When we traditionally think of sports at the high school level, the big three come to mind. Prep Football, Basketball, and Baseball. There’s some serious tradition imparted on these sports which go back decades if not generations. That’s probably part of drives the continued popularity of these sports…Dad’s taking sons to pee wee football, bball, and baseball. That’s only half the story. Although the big three are pretty comfortable in their current positions across U.S. high school athletic departments, a big wave of change has slowly rolled on during the past decade or two. The rise of individual or independent sports. Let’s take a look at what’s coming in the high school sport arena.
In a nutshell, there’s some new kids on the block. The trend has been a decreasing participation rate (per capita) for traditional team sports such as the big three and an increase in interest, time, and participation in what’s loosely called individual sports. This is actually a wide net of different activities but let’s talk about a few and how it’s changing the prep sport world. Now for the purist in high school sports which is probably driven by a person’s age and what they’re familiar with, these may not feel like sports in the traditional sense but try telling that to someone whose world revolves around competition in one of these different sports. You’re going to get bad looks pretty quickly and with good reason. A sport is a sport. If you can complete against others and there’s a level of skill and/or ability needed in order to succeed, then that by definition is a sport. We’re not talking competitive eating here although, you could probably argue for that as well. I personally can’t eat 42 hot dogs without turning white and going into shock. So what activies are we talking about?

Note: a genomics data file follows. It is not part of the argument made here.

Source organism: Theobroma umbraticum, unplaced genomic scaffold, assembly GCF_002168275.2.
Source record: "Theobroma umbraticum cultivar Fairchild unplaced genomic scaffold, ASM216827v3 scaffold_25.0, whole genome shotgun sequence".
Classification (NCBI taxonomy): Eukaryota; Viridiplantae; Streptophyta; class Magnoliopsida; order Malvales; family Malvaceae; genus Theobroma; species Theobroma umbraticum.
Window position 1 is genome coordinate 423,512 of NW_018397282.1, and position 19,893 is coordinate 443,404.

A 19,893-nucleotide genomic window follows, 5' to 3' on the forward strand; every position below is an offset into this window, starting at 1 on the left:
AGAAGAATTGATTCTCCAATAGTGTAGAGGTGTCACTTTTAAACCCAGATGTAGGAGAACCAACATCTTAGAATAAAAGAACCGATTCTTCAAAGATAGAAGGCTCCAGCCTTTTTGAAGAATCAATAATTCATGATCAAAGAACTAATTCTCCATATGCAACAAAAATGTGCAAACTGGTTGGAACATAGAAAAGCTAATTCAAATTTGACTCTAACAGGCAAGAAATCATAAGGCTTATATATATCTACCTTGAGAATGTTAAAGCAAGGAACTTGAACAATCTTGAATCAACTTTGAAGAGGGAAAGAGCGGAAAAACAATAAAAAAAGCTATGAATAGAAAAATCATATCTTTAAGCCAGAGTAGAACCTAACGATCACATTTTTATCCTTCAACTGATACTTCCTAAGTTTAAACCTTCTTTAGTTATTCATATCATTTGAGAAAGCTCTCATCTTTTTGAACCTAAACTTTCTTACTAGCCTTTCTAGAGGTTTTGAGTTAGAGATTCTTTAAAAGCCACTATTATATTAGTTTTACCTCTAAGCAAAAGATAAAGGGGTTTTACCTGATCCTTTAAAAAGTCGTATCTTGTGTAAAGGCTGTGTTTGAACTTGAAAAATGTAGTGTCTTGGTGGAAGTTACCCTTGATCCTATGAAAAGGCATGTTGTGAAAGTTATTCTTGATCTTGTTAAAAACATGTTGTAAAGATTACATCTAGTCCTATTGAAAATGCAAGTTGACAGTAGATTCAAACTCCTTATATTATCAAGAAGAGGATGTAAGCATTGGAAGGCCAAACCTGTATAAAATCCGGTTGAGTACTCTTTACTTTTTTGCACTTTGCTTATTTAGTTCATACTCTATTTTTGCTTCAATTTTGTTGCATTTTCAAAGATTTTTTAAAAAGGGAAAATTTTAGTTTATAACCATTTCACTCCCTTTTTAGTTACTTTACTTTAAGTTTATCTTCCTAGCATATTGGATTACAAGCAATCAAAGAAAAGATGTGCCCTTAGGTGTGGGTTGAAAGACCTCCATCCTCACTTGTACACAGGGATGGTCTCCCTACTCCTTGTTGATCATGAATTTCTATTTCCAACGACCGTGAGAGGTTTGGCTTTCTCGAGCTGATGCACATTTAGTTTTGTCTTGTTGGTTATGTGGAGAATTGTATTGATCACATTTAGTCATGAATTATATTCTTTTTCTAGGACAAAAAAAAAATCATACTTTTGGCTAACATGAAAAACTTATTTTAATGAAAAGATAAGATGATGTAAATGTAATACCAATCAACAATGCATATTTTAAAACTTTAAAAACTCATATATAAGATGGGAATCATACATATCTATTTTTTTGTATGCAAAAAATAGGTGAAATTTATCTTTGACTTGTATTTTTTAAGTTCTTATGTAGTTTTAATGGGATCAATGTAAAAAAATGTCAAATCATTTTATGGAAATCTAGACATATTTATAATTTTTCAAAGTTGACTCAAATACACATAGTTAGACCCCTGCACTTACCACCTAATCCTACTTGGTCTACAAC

Some are a little more obvious and some we’ve been doing since we’re little kids for fun. An example of the obvious would be something like tennis or wrestling. They’ve been around for ever and have actually crossed over into the “mainstream” prep sport segment. Most high schools in the U.S. have a tennis and wrestling team. Also in this “almost there” category would be swimming and golf. Both are pretty prevalent at the high school level. You then start to get into different activities that most schools don’t have competitive teams for. An example would be snowboarding, boxing (probably for obvious liability reasons), or various martial arts which is everything from karate to jujitsu. Obviously, these can be incredibly competitive and it’s very easy to see how they are individual sports at the prep level but you just don’t find a wide availability at an organized level across high schools. There may be clubs for these activities but not school sponsored teams.
Even beyond these individual sports which are halfway there, you have different activities such as ping pong, discus golf, roller derby, and fencing. All have competitive elements in them and all are gaining popularity with today’s youth. So even though we traditionally think of prep sports as football, basketball, and baseball…let’s keep in mind that interest in other individual sports in constantly increasing in popularity at the high school level.
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